Post by J. J. Lodder
Post by Peter T. Daniels
Post by J. J. Lodder
PS The actually floating full size Dutch ark replica
(wooden superstructure on a steel base)
is rotting away somewhere unknown. It wasn't a commercial succes.
The Dutch are less susceptible to bible scams than Americans.
Maybe they shouldn't have tried putting it on "a steel base."
No steel in the Bible.
Good luck getting those fundamentalists to give up on cars and pick up
trucks. It only counts if they say it.
Post by J. J. Lodder
What's in the bible is against the laws of physics,
so some compromise is needed no matter what.
Post by Peter T. Daniels
Dutchies fail again.
Bible fails again,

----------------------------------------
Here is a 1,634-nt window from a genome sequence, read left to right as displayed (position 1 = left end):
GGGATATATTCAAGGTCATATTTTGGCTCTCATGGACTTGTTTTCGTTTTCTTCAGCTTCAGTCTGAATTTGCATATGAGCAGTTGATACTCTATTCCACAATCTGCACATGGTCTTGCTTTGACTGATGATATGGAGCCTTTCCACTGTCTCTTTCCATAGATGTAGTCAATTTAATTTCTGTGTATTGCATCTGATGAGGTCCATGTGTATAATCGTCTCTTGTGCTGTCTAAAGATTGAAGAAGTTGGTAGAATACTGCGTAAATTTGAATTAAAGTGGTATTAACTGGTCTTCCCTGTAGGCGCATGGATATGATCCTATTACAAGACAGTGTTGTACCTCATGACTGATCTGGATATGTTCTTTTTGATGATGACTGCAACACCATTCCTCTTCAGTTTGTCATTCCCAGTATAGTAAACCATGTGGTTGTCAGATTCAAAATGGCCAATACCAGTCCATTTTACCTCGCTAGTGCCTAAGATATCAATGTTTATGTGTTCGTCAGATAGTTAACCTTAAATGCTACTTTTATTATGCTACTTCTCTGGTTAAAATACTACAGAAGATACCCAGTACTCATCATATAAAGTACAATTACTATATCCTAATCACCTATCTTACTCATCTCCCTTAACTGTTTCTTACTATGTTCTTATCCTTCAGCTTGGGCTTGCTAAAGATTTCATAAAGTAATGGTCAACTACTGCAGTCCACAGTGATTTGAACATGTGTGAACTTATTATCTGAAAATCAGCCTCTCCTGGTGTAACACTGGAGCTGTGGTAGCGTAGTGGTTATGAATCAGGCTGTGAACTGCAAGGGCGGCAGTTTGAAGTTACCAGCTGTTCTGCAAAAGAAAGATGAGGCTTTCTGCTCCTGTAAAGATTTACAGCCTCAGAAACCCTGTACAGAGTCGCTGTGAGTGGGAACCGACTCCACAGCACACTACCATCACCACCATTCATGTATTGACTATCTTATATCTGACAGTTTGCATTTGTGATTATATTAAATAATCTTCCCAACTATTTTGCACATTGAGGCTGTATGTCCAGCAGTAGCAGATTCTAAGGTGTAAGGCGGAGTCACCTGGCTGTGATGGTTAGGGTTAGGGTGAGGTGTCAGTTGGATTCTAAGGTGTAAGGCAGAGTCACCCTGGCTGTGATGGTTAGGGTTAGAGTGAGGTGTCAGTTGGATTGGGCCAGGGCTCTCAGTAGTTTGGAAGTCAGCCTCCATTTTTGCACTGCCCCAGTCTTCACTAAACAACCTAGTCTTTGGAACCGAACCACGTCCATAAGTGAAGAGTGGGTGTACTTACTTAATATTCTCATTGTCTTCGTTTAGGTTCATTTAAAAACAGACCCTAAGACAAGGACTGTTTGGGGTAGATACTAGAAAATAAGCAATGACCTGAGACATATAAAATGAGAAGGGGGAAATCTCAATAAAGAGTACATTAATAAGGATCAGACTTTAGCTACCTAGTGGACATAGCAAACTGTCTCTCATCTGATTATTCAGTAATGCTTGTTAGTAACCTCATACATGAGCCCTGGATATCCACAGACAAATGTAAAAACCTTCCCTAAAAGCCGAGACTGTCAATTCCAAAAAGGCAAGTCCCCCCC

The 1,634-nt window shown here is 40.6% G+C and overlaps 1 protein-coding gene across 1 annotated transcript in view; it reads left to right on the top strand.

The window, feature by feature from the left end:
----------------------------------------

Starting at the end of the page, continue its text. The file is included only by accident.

Jan
--
Sam Plusnet
Wales, UK
Peter T. Daniels
2021-03-30 21:11:52 UTC
Reply
Permalink
Post by Sam Plusnet
Post by Peter T. Daniels
Post by J. J. Lodder
PS The actually floating full size Dutch ark replica
(wooden superstructure on a steel base)
is rotting away somewhere unknown. It wasn't a commercial succes.
The Dutch are less susceptible to bible scams than Americans.
Maybe they shouldn't have tried putting it on "a steel base."
No steel in the Bible.
Good luck getting those fundamentalists to give up on cars and pick up
trucks. It only counts if they say it.
I don't think we usually count Amish and Mennonites as "fundamentalists"?
Athel Cornish-Bowden
2021-03-30 20:24:58 UTC
Reply
Permalink
Post by J. J. Lodder
Post by Peter T. Daniels
Post by J. J. Lodder
PS The actually floating full size Dutch ark replica
(wooden superstructure on a steel base)
is rotting away somewhere unknown. It wasn't a commercial succes.